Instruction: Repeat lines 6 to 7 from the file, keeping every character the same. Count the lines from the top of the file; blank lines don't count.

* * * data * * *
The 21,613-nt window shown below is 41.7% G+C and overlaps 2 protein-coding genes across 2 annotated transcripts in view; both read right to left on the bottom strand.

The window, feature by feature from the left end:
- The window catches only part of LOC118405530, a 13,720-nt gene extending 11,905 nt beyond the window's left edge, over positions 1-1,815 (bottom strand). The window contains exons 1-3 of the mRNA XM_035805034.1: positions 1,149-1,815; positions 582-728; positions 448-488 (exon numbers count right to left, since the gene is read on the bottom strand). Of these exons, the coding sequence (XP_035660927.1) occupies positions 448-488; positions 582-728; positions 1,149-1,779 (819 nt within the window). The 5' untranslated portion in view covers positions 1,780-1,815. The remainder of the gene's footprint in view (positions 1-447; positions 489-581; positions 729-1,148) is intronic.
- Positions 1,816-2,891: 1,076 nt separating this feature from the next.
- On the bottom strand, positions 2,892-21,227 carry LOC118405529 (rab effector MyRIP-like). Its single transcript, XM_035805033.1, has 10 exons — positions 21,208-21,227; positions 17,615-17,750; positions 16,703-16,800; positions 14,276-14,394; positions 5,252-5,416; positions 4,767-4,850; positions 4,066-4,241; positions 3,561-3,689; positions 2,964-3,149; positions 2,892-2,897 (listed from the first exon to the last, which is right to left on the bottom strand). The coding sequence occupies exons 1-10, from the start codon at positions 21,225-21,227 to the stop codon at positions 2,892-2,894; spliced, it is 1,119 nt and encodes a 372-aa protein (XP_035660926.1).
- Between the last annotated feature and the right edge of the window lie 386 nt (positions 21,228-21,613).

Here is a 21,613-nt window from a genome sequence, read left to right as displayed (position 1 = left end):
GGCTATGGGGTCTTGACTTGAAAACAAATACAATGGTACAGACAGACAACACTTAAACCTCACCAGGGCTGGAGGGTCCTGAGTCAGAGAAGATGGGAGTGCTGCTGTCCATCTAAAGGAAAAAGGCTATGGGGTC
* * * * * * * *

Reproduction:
- Between the last annotated feature and the right edge of the window lie 386 nt (positions 21,228-21,613).

Here is a 21,613-nt window from a genome sequence, read left to right as displayed (position 1 = left end):